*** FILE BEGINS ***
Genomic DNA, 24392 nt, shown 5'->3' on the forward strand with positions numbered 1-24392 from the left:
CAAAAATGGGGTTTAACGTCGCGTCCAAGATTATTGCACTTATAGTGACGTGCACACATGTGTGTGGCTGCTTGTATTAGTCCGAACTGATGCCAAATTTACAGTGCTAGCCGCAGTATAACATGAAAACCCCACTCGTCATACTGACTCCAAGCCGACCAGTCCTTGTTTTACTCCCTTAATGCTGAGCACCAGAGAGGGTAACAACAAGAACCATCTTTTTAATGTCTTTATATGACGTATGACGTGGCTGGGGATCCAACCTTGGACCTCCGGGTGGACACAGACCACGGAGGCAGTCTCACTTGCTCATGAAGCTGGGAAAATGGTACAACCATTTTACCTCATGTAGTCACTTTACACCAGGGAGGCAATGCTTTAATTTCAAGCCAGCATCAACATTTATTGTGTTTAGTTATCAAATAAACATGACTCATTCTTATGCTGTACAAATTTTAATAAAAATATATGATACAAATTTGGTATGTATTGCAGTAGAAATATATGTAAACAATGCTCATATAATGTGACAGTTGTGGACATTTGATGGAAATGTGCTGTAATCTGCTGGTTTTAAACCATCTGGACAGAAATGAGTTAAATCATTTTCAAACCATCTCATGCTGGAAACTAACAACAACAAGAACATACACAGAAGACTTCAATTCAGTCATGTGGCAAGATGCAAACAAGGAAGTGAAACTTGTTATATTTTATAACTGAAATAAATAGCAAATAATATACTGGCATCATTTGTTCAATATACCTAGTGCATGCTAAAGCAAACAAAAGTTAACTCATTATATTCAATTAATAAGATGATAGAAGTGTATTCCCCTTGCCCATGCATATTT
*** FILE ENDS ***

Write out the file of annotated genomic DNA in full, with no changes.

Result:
Genomic DNA, 24392 nt, shown 5'->3' on the forward strand with positions numbered 1-24392 from the left:
CAAAAATGGGGTTTAACGTCGCGTCCAAGATTATTGCACTTATAGTGACGTGCACACATGTGTGTGGCTGCTTGTATTAGTCCGAACTGATGCCAAATTTACAGTGCTAGCCGCAGTATAACATGAAAACCCCACTCGTCATACTGACTCCAAGCCGACCAGTCCTTGTTTTACTCCCTTAATGCTGAGCACCAGAGAGGGTAACAACAAGAACCATCTTTTTAATGTCTTTATATGACGTATGACGTGGCTGGGGATCCAACCTTGGACCTCCGGGTGGACACAGACCACGGAGGCAGTCTCACTTGCTCATGAAGCTGGGAAAATGGTACAACCATTTTACCTCATGTAGTCACTTTACACCAGGGAGGCAATGCTTTAATTTCAAGCCAGCATCAACATTTATTGTGTTTAGTTATCAAATAAACATGACTCATTCTTATGCTGTACAAATTTTAATAAAAATATATGATACAAATTTGGTATGTATTGCAGTAGAAATATATGTAAACAATGCTCATATAATGTGACAGTTGTGGACATTTGATGGAAATGTGCTGTAATCTGCTGGTTTTAAACCATCTGGACAGAAATGAGTTAAATCATTTTCAAACCATCTCATGCTGGAAACTAACAACAACAAGAACATACACAGAAGACTTCAATTCAGTCATGTGGCAAGATGCAAACAAGGAAGTGAAACTTGTTATATTTTATAACTGAAATAAATAGCAAATAATATACTGGCATCATTTGTTCAATATACCTAGTGCATGCTAAAGCAAACAAAAGTTAACTCATTATATTCAATTAATAAGATGATAGAAGTGTATTCCCCTTGCCCATGCATATTT